Tuesday, July 26, 2011

And moving right along...

Sooooo, this project was completely different from the first one. We used different charcoal: Nitram Fine Art Charcoal vs. vine and pencil charcoal. And the paper (Roma Paper, made by Fabriano) had a beautiful laid surface and therefore lots of texture, which was both frustrating and really fun to work on.
Additive Charcoal Drawing
11 x 14 inch on Roma laid paper
Our professor had shown us (among other artists) the drawings of Georges Seurat, three of which I have uploaded here:
Charcoal drawing
Georges Seurat (1859 - 1891)
It really spoke to me how he left out most detail and concentrated on values and shapes. Sometimes you can't even tell what he was drawing until you step back and look at it from a distance. Then it makes perfect sense! (I can't believe he was only 31 when he died - what a mark he left on the world!)
Charcoal drawing
Georges Seurat (1859 - 1891)
So, that's what I tried to do with my drawing of the lamp above. Instead of focusing on details like in my previous drawing, I focused on values and shapes and allowed the charcoal and the paper to add their texture. As frustrated as I was with it in the beginning, I really liked it at the end.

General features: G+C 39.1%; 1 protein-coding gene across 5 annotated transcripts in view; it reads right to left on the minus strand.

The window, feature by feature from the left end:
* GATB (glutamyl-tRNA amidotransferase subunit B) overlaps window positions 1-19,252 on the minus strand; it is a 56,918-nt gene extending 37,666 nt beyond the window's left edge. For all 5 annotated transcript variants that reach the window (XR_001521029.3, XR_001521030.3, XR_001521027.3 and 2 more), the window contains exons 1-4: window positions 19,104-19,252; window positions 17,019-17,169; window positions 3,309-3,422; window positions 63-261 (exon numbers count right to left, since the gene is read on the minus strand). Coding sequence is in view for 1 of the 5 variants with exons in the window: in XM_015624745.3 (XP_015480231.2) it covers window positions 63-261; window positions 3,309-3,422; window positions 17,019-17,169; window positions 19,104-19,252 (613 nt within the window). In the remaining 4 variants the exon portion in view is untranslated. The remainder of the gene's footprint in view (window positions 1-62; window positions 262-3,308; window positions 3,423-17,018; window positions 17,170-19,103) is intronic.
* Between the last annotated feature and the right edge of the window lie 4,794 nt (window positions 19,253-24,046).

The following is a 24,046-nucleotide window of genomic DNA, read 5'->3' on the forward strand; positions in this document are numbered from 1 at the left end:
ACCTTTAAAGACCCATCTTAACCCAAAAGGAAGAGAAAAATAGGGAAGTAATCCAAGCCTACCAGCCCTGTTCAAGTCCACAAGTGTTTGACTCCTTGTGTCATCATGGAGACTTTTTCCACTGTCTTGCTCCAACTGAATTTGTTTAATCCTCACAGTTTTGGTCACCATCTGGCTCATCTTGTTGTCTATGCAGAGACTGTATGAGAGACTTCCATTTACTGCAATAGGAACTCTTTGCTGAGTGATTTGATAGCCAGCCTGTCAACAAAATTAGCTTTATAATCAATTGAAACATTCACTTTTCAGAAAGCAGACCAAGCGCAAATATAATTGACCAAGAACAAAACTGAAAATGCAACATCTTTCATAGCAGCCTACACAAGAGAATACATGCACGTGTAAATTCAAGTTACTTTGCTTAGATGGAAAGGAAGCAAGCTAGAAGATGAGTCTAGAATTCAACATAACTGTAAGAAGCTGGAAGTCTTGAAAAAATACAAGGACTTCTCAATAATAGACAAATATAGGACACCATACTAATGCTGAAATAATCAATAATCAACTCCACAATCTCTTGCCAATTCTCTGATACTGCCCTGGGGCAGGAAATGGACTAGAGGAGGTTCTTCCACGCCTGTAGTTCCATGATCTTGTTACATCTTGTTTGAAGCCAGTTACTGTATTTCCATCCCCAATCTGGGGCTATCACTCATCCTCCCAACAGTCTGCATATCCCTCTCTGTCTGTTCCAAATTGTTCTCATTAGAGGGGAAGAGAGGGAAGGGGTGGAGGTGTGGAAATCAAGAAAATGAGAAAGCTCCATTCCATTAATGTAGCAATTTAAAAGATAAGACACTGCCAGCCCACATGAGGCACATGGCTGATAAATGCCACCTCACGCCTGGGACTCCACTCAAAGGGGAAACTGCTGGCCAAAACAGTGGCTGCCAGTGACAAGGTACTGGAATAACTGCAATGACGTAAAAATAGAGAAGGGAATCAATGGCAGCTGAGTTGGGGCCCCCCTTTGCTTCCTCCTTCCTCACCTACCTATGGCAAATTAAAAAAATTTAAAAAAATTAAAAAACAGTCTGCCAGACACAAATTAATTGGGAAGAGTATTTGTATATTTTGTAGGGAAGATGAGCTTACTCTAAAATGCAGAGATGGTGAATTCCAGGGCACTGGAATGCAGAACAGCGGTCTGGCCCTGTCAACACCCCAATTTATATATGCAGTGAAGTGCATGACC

Charcoal drawing
Georges Seurat (1859 - 1891)
And already we are on to the next project - a super detailed graphite drawing. My subject? An old rusty beautiful Underwood typewriter! I have the feeling that I'll be spending many, many hours in the classroom... 

I hope you are all doing well! Wishing you a beautiful and creative day!! 

Saturday, July 23, 2011


First of all, thank you, thank you, thank you for your great comments on my last drawing for class. I appreciate you all so much!! My current drawing is proving more difficult and just a tad frustrating. I'm going in again in a little while to draw on it some more. It has to be done on Tuesday, so you'll see the result soon. I sure hope it improves between now and then...
These two photos are of the homework we have to do, which are value studies in watercolor of still life paintings done by the old masters. It's actually quite relaxing to do, although I've only done very few of them. By the end of class we'll need to have 25 total! I might want to get busy...
We print out or copy the image in black and white and then trace it onto the paper. Then we figure out where our whitest whites are and leave those white while we work on everything else with many layers of thin watercolor washes.